|The first excerpt represents the past or something you must release, and is drawn from Common Sense by Thomas Paine:
she would be by far an overmatch for her; because, as we neither have,
nor claim any foreign dominion, our whole force would be employed on
our own coast, where we should, in the long run, have two to one the advantage
of those who had three or four thousand miles to sail over,
before they could attack us, and the same distance to return
in order to refit and recruit. And although Britain, by her fleet,
hath a check over our trade to Europe, we have as large a one over her trade
to the West Indies, which, by laying in the neighbourhood of the continent,
is entirely at its mercy.
Some method might be fallen on to keep up a naval force in time of peace,
if we should not judge it necessary to support a constant navy.
|The second excerpt represents the present or the deciding factor of the moment, and is drawn from New Poems by Robert Louis Stevenson:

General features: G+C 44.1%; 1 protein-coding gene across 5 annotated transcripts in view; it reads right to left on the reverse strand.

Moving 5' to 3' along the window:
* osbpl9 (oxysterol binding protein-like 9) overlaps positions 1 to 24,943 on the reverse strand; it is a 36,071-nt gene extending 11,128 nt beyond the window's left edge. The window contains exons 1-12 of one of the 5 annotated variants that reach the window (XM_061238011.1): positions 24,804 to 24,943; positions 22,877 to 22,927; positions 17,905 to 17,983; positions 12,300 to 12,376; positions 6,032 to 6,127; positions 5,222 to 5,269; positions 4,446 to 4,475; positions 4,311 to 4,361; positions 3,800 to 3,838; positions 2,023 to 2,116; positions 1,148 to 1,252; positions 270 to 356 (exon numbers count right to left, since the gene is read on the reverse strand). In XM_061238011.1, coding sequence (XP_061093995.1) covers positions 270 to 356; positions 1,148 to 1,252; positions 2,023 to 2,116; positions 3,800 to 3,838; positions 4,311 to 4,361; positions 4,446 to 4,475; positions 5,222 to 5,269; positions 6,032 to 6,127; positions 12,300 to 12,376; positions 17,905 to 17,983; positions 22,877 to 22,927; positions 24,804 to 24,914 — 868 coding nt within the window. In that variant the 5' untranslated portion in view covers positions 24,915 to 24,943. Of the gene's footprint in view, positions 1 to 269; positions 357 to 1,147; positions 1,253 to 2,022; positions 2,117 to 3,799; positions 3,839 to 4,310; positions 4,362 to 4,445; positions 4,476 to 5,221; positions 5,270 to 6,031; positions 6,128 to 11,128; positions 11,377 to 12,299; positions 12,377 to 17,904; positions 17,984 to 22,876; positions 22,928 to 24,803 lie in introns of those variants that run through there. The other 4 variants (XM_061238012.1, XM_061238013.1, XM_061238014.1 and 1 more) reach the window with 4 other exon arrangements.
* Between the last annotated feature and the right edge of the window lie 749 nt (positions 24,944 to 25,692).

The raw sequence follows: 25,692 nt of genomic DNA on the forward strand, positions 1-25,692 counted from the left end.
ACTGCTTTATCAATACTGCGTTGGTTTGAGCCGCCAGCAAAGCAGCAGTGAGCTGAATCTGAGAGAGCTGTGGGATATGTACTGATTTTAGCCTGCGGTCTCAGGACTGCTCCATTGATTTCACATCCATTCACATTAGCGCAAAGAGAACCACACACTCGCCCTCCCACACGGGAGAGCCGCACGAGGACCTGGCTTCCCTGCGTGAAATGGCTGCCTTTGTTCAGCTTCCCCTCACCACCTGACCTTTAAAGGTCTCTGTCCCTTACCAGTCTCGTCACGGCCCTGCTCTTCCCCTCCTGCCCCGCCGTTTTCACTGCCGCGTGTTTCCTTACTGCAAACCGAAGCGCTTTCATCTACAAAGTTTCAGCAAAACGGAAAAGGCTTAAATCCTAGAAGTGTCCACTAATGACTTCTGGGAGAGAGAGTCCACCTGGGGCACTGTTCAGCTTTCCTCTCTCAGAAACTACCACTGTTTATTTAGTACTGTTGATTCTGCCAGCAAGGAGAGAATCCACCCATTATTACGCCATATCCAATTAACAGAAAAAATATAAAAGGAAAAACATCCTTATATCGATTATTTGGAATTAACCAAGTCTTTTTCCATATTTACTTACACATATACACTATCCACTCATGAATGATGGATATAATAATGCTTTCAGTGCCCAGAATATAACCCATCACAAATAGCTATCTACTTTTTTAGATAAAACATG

Strong-sinewed hope, O Lord,
That to the struggling young
May preach with brazen tongue
Stout Labour, high success,
And bright reward.
And last, O Lord, I pray
For hearts resigned and bold
To trudge the dusty way -
Hearts stored with song and joke
And warmer than a cloak
Against the cold.
|The third excerpt represents the future or something you must embrace, and is drawn from Confessio Amantis by John Gower:
Full ofte time hath overthrowe 2330
The worschipe of an other man.
So wel no lif awayte can
Ayein his sleyhte forto caste,
That he his pourpos ate laste
Ne hath, er that it be withset.
Bot most of alle his herte is set
In court upon these grete Offices
Of dignitees and benefices:
Thus goth he with his sleyhte aboute
To hindre and schowve an other oute 2340